A commonly used exploding target was involved in setting off the 46,000-acre Sawmill Fire on state trust land south of Tucson, the Star has confirmed.

The off-duty Border Patrol agent whose recreational shooting sparked the fire apparently was shooting at an exploding target, when target shooting isn’t allowed on state lands, a law enforcement source confirmed late this week. In general, discharge of firearms is only allowed “pursuant to lawful and licensed hunting,” a State Land Department website says.

Land Department officials didn’t respond to several requests from the Star on whether exploding targets, which are typically detonated by bullets, are specifically banned on their lands. They are banned on U.S. Forest Service and Bureau of Land Management lands in Arizona and other Western states. But the Land Department’s websites say nothing specific about exploding targets.

The Sawmill blaze, which has cost at least $5 million to fight, spread quickly because of high winds after starting in late morning April 23 on state-owned Santa Rita Ranch, east of Madera Canyon near the Santa Rita Mountains.

At the time, winds were gusting up to 40 miles an hour and the National Weather Service had issued a fire watch, said Chuck Wunder, chief of the Green Valley Fire Department, first to respond to the blaze. A fire watch is a red flag, warning that “conditions are ideal for wildland fire combustion and that there is potential for rapid spread,” said Wunder.

His department received a fire call at 10:58 a.m. When the department’s first firefighting unit arrived at 11:11 a.m., the fire was heading north and east and already covered 300 acres, said Wunder. His family has the grazing permit for the Santa Rita Ranch but he was working, away from his house there, when the fire began, Wunder said.

Before the fire was largely contained a week later, it had jumped over the Santa Ritas and crossed Arizona 83 to attack the historic Empire Ranch and the surrounding 42,000-acre Las Cienegas National Conservation Area. Although the fire didn’t damage any buildings, it prompted authorities to put hundreds of neighboring homeowners on pre-evacuation notice. It put scores of homes, ranches and outbuildings, communications facilities and power lines at risk for several days and temporarily closed a section of Arizona 83.

The Forest Service is conducting an investigation of the blaze. It and other agencies have been reluctant to discuss how it started during the probe. The Forest Service has refused a Freedom of Information Act request to turn over records on the blaze to the Star. The Pima County Sheriff’s Department has said its records must first go through a legal review before being released. The State Land Department has not formally responded to the newspaper’s records request.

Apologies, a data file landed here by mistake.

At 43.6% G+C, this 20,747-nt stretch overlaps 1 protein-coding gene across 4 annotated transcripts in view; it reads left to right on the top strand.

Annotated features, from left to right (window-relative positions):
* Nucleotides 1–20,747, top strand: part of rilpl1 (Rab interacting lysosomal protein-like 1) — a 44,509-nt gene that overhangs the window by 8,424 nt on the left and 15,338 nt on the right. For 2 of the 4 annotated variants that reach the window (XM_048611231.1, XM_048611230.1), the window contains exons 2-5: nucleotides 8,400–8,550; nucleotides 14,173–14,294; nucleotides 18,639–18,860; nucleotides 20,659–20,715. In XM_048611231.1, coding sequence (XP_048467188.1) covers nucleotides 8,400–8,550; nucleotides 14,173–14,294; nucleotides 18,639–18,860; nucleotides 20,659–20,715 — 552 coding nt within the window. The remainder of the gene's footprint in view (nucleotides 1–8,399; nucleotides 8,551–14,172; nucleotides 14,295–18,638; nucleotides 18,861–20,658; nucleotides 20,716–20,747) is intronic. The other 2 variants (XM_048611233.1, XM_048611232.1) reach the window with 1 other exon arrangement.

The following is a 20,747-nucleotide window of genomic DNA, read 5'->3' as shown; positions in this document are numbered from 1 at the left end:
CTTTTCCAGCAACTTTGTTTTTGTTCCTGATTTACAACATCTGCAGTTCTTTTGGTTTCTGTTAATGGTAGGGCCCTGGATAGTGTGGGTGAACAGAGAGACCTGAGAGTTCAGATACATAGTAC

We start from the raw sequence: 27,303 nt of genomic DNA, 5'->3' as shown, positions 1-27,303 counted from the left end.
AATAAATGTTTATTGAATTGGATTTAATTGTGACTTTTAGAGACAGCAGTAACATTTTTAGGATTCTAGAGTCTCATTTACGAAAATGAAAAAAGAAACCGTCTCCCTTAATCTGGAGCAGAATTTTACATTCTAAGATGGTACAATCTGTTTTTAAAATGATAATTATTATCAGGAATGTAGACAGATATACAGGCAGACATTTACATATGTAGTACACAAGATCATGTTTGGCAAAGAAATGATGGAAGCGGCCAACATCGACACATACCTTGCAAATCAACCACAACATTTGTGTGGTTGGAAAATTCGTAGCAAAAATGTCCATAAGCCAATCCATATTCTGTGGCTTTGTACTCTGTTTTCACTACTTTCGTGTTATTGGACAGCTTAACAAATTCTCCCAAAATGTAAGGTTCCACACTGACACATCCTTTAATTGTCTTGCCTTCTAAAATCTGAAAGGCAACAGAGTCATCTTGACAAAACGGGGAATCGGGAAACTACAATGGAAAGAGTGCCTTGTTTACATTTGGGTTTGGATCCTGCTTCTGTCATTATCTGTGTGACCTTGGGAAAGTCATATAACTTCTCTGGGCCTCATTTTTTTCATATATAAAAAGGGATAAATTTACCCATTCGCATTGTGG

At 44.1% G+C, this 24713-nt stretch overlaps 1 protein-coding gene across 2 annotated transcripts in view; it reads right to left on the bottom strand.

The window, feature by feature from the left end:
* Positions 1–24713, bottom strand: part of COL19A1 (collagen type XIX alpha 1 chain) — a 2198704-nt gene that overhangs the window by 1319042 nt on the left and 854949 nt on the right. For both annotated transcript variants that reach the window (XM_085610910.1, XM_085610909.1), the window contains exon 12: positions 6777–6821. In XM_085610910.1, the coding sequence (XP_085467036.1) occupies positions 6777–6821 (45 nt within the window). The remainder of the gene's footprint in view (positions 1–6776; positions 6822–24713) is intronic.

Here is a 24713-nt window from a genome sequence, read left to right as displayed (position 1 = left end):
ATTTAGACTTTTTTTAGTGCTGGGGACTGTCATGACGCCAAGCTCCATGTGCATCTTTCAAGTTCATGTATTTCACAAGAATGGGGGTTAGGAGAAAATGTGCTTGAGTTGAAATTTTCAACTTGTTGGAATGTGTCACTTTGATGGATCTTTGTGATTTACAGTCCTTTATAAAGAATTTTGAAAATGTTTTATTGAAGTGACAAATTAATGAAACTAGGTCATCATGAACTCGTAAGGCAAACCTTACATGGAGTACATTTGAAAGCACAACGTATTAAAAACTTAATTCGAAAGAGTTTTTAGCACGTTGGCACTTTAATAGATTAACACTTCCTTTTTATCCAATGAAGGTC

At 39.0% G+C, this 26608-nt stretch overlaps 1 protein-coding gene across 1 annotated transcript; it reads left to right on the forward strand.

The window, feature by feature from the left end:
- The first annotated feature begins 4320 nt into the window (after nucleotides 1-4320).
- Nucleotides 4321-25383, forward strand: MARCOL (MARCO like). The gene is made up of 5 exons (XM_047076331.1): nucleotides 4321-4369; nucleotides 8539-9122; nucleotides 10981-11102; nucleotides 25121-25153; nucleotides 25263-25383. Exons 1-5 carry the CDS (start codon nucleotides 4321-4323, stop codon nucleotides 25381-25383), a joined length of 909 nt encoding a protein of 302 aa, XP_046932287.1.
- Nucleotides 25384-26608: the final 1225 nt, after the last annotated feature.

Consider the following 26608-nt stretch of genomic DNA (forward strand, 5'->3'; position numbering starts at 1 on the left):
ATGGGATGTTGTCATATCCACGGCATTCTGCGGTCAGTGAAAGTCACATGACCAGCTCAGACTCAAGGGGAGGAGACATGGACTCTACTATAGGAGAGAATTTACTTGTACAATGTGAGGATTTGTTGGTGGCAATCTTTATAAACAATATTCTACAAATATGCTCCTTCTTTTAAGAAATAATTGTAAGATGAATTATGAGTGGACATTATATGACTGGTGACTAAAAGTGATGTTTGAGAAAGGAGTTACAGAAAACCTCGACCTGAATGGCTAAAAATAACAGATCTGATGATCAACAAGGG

The Forest Service has also said little about the origin of a much smaller April 4 brush fire that burned 50 acres on Mount Lemmon and briefly closed a seven-mile stretch of the Mount Lemmon Highway. It has said only that it believes the fire was related to recreational shooting, citing witness reports and activity associated with where the fire started. The Forest Service said it is looking for a “person of interest” who may have started the fire. In contrast, the off-duty Border Patrol officer linked to the Sawmill Fire reported that blaze to authorities, the Border Patrol has said.

The exploding target that triggered the Sawmill Fire contained Tannerite, a compound of ammonium nitrate and aluminum powder, a law enforcement source told the Star. Tannerite is known as a binary explosive, in which its two substances are inert by themselves but can explode when mixed. Made by a company in Pleasant Hill, Oregon, it is commonly employed across the country for target practice and other purposes.

“When shot with a high-power rifle it produces a water vapor and a thunderous boom,” says the website of Tannerite Sports LLC, the Pleasant Hill, Oregon-based company that manufacturers Tannerite.

When the two substances contained in Tannerite are kept separately, they are inert and their use isn’t regulated. But when they’re mixed, the final product is regulated by the U.S. Bureau of Alcohol, Tobacco and Firearms. People can’t transport the mixed product without getting the proper permits or licenses from ATF.

The link between exploding target shooting and fire has prompted widespread concern across the West. Forest Service officials have blamed the use of exploding targets on more than a dozen wildfires across the West in recent years, according to press reports.

Contact reporter Tony Davis at tdavis@tucson.com or 806-7746. On Twitter@tonydavis987